Friday, 30 March 2012

Nigeria: PDP Convention highlights lack of internal democracy

The ruling People's Democratic Party (PDP) held a national convention to elect members of its national executive on 24 March. As expected – following the much talked-about horse-trading that saw President Goodluck Jonathan's apparent favourite, Bamanga Tukur, emerge as a 'consensus' candidate – Tukur was “elected" unopposed as the party's National Chairman.

In a bid to avoid legal wrangling that could arise out of merely “crowning” Tukur as the National Chairman, the PDP decided to put Tukur's chairmanship to a ballot. Delegates were asked to indicate either “Yes” or “No” beside Tukur's name in order to endorse him as the head of the party. Even though Tukur was the only candidate on the ballot paper, some members remained resolutely defiant, registering their displeasure by voting “No” beside Tukur's name. Of the 3,248 delegates who registered for the vote, 3185 voted “Yes” for Tukur, 12 voted “No” and 51 votes were invalid.

Intrigue at the convention was not limited to the election of the National Chairman. Several other positions were the focus of similar horse-trading and political wrangling. Ebenezer Babatope – a visibly upset candidate for the position of National Secretary (some say he was actually on the brink of tears) – gave an angry speech about being “forced” to step down so that former Governor of Osun State Olagunsoye Oyinlola could emerge as the National Secretary. Oyinlola was a late entrant into the race for the position, and sources say his emergence was the result of a trade between the State Governors and the Presidency, with the latter accepting Oyinlola in return for gubernatorial support for Tukur as National Chariman.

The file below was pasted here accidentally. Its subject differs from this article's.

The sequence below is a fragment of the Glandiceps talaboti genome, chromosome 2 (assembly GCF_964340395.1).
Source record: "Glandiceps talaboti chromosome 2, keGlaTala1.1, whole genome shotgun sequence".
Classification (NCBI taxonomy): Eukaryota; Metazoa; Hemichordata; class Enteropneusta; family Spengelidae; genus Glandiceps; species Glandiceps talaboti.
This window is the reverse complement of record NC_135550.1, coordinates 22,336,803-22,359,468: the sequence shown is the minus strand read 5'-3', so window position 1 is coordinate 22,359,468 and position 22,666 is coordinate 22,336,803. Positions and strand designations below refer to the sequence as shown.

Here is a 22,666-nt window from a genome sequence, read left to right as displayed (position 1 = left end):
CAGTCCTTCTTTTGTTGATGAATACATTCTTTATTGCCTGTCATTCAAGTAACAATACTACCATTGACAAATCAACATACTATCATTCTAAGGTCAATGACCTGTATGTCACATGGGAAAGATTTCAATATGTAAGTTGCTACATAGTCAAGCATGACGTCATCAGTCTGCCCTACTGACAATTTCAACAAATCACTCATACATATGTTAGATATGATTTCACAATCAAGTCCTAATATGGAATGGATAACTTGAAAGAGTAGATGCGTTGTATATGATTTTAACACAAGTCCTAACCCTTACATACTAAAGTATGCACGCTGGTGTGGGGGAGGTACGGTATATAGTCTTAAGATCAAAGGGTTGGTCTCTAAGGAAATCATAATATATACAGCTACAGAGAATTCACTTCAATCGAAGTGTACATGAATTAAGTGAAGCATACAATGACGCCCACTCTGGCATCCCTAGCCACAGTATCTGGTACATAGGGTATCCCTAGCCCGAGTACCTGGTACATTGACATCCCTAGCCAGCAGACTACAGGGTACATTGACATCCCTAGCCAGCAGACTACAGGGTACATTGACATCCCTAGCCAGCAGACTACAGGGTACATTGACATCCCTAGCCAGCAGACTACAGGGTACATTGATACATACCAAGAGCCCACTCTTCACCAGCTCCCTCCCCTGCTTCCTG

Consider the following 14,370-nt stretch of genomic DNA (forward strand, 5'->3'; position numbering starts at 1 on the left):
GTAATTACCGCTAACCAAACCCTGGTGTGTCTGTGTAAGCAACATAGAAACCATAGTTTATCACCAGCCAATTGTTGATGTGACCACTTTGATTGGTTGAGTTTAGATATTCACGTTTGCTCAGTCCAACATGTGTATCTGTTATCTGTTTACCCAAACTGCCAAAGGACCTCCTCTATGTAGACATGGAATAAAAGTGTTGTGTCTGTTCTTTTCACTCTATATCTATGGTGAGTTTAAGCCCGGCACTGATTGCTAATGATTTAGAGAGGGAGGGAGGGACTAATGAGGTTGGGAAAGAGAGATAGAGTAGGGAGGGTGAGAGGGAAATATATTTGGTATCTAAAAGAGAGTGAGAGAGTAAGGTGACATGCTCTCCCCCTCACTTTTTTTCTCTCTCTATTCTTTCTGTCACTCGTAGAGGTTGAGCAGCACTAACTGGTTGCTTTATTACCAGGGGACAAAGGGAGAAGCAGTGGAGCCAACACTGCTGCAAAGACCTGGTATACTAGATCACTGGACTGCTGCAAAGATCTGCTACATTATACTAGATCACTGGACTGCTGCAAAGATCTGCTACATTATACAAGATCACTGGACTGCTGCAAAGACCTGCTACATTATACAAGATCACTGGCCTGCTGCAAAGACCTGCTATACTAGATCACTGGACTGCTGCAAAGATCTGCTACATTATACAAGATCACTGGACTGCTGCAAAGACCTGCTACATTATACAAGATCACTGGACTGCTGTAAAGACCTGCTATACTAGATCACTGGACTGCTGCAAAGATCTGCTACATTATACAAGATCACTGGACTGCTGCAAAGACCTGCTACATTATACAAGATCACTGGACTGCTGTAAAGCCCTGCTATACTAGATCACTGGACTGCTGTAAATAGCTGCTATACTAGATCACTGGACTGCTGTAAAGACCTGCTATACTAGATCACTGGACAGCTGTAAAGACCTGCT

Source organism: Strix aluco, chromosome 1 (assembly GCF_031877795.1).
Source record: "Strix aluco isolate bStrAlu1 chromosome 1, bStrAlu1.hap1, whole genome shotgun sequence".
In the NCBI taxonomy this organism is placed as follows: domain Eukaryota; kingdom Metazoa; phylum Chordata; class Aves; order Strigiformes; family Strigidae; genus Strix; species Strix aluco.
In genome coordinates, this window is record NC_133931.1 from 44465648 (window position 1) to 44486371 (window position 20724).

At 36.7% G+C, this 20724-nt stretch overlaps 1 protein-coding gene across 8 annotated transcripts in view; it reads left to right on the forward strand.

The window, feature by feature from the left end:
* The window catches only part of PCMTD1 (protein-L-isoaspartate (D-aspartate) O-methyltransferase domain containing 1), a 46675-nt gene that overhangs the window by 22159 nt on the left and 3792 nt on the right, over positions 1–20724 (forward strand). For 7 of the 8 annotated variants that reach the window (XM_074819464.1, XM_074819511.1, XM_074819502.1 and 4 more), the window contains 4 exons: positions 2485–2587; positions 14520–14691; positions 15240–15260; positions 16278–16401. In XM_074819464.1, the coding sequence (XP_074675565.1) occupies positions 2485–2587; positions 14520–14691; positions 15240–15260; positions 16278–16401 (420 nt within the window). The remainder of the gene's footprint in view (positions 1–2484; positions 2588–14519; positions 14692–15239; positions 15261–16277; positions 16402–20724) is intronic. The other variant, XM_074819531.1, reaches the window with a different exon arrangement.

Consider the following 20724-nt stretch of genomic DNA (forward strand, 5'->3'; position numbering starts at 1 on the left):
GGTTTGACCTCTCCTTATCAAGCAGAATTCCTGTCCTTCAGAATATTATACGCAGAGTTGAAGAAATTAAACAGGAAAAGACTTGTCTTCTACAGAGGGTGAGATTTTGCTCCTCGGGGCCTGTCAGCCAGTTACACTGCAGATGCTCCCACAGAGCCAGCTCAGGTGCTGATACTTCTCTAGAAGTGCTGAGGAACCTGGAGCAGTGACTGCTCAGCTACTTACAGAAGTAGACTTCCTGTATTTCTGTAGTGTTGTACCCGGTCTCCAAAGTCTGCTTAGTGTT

Others affected by similar political wrangling include National Publicity Secretary Uche Secondus, who was given up in favour of Olisa Metuh. National Auditor Remi Adikuwu-Bakare also claims that she was asked to stand down in favour of Bode Mustapha and complains that the party is marginalising women. In the aftermath of the convention, common criticism has pointed to the lack of internal democracy within the PDP, with some criticising the party and President Jonathan (who is regarded as the party's national leader) for not practising what it preaches. Other critical observers allege that the lack of internal party democracy is cause and effect of a wider failure to democratise Nigeria.

For more news and expert analysis about Nigeria, please see Nigeria Focus and Nigeria Politics & Security.

© 2012 Menas Associates

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